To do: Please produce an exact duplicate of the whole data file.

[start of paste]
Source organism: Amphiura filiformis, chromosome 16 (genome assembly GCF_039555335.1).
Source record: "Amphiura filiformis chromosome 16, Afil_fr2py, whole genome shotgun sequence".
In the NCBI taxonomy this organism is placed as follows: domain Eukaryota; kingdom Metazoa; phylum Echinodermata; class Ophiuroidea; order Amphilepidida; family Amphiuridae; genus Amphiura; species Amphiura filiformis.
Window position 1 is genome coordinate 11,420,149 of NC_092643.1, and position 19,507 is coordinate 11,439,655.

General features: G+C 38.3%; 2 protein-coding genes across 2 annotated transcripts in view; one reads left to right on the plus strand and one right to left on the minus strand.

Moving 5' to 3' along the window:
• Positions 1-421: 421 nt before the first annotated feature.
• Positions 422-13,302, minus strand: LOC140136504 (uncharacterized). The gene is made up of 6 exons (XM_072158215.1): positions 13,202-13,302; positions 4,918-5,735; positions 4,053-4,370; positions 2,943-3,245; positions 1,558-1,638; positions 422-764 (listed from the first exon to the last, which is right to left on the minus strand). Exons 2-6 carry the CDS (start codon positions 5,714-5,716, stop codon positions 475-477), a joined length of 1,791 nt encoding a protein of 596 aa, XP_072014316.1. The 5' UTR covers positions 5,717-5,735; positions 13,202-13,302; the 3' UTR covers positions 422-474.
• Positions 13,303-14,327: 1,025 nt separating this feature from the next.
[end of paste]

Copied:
Source organism: Amphiura filiformis, chromosome 16 (genome assembly GCF_039555335.1).
Source record: "Amphiura filiformis chromosome 16, Afil_fr2py, whole genome shotgun sequence".
In the NCBI taxonomy this organism is placed as follows: domain Eukaryota; kingdom Metazoa; phylum Echinodermata; class Ophiuroidea; order Amphilepidida; family Amphiuridae; genus Amphiura; species Amphiura filiformis.
Window position 1 is genome coordinate 11,420,149 of NC_092643.1, and position 19,507 is coordinate 11,439,655.

General features: G+C 38.3%; 2 protein-coding genes across 2 annotated transcripts in view; one reads left to right on the plus strand and one right to left on the minus strand.

Moving 5' to 3' along the window:
• Positions 1-421: 421 nt before the first annotated feature.
• Positions 422-13,302, minus strand: LOC140136504 (uncharacterized). The gene is made up of 6 exons (XM_072158215.1): positions 13,202-13,302; positions 4,918-5,735; positions 4,053-4,370; positions 2,943-3,245; positions 1,558-1,638; positions 422-764 (listed from the first exon to the last, which is right to left on the minus strand). Exons 2-6 carry the CDS (start codon positions 5,714-5,716, stop codon positions 475-477), a joined length of 1,791 nt encoding a protein of 596 aa, XP_072014316.1. The 5' UTR covers positions 5,717-5,735; positions 13,202-13,302; the 3' UTR covers positions 422-474.
• Positions 13,303-14,327: 1,025 nt separating this feature from the next.